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Soul Calibur II

by Billy Berghammer - March 31, 2003, 11:14 am EST

It's Soul Calibur 2, and it's got Link! Is that enough? Billy finally let go of the controller long enough to pound out his thoughts. Welcome back to the stage of history!

I never really got hardcore into fighting games until I played Soul Calibur on Dreamcast. I played a few Street Fighters, Killer Instinct, and the Virtua Fighter series, but most fighting games just didn’t interest me. Then Soul Calibur (the sequel to Soul Edge) arrived on the Dreamcast and I was a changed man. With slick graphics, cool characters, fun weaponry, and an easier to digest, yet very deep control scheme, I was hooked. Just recently I finally got to play the arcade version at a new GameWorks here in Minneapolis, and was just blown away. After a four year absence, Soul Calibur 2 is finally released on all consoles, and if it weren’t for having to write up these impressions, I’d still be playing it.

Each console version of Soul Calibur 2 got a console-specific character. Xbox got Spawn, PS2 got Heihachi from Tekken, and GameCube owners are blessed with Link from the Zelda series. There are more than 20 total characters: 15 available off the bat, and 5 are unlockable. Contrary to other reports, you’ll also get to play with other characters like Lizardman in the Weapon Master mode, but they’re not selectable for single or multiplayer.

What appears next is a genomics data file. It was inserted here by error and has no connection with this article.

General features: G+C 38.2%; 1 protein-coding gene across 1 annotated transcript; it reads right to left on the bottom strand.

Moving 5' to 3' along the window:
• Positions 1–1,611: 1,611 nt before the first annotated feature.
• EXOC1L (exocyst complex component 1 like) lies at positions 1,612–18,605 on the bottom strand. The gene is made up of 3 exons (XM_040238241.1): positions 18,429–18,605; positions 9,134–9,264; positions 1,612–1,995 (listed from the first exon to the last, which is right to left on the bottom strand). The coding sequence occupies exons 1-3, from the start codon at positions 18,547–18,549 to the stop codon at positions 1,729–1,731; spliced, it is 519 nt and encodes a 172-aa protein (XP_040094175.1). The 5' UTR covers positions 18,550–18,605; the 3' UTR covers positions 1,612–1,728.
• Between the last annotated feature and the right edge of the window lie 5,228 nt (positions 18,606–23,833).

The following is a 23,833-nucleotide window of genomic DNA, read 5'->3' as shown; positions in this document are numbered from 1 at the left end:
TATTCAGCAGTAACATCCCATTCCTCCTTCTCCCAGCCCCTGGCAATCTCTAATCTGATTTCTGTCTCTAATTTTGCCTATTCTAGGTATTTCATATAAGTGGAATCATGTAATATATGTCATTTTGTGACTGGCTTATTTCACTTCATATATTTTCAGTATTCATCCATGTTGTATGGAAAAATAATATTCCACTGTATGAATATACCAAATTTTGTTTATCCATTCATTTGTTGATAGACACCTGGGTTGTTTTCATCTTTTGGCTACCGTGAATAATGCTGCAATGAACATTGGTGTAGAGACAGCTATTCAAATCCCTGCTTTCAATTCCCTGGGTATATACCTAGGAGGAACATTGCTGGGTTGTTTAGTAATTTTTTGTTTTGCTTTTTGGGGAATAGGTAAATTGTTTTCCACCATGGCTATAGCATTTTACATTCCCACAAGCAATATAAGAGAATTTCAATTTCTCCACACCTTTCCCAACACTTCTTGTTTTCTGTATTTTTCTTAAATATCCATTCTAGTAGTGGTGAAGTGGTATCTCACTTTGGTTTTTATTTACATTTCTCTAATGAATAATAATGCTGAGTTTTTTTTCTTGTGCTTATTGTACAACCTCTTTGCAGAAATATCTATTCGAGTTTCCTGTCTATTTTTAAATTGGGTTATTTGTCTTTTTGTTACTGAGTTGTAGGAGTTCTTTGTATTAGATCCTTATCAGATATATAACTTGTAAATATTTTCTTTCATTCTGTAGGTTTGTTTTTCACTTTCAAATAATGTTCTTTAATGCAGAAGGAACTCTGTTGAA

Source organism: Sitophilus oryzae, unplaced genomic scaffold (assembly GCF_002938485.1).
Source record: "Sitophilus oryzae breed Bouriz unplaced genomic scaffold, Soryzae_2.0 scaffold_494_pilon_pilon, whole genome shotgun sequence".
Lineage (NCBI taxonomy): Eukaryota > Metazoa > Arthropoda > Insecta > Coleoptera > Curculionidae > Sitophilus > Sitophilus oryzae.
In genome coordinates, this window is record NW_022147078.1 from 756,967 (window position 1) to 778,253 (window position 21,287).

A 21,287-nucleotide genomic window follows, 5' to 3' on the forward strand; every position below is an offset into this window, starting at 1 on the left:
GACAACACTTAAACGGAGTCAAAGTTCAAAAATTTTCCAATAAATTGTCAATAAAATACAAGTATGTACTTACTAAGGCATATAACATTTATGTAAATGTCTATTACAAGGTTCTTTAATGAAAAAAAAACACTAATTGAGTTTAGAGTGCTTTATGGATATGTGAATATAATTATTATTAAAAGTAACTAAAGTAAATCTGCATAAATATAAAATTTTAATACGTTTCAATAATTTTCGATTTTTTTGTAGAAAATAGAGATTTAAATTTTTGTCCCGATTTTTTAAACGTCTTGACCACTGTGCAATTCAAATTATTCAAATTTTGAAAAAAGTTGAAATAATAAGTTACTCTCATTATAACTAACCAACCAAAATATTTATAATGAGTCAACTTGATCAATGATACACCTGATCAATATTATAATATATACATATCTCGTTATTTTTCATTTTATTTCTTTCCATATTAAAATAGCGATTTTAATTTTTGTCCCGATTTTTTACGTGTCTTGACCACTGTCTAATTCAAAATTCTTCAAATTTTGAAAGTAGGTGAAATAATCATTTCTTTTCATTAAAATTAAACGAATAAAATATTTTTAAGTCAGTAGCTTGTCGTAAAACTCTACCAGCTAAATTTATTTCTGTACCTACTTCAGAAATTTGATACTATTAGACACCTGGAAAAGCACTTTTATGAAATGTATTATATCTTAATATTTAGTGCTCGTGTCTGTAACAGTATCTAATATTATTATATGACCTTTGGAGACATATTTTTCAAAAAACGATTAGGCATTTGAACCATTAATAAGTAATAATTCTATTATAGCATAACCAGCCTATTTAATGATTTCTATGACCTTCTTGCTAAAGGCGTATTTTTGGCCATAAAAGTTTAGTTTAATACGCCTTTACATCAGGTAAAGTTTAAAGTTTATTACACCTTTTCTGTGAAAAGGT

Namco really beefed up the console version to contain a plethora of different game modes. These include Arcade, Vs. Battle, Time Attack, Survival, Team Battle, Practice, and the Weapon Master mode. After unlocking the other modes by playing through the Weapon Master mode, you can also open up things in the Museum – Art Gallery, Character Profiles, The Weapon Gallery, and the Demo Theater. Also unlockable are the “Extra” versions of the gameplay modes where you can use weapons you earned in the Weapon Master Mode and earn more gold.

Many people were worried that Soul Calibur 2 wouldn’t play well with the GameCube controller, but I think it works great. At least, I have no problem using the analog stick for my main player control. There are basically five main buttons for controlling your attacks. Default settings: A – horizontal attack, B – block, X – kick, and Y – vertical attack, L – grab, R - grab. There are other set settings, or you can program the buttons to your liking. Combinations of these buttons give you a ridiculous amount of different attacks, super moves, and combos. Namco also adapted the EO type controller scheme where you can map moves to your C-stick. With one flick of the C-stick, newbies can easily perform super moves. If you want to play Soul Calibur with a fighting stick, there’s a Hori stick available which I’ve heard great things about. I’m partial to playing with my X-Arcade Solo, and Soul Calibur 2 absolutely plays like a dream with it. X-Arcade owners are going to absolutely love this game.

One- and two-player battles play just like they would in the arcade. I think the reason I like this 3D fighter more than Tekken or Virtua Fighter is that the moves feel a lot quicker and more fluid. Also, the weaponry each of the fighters has is a lot of fun to beat down your opponents with, at least much more fun than the weapons in Mortal Kombat. The combo system feels really tight and is very deep. I’m always finding new combos to better my attack strategy.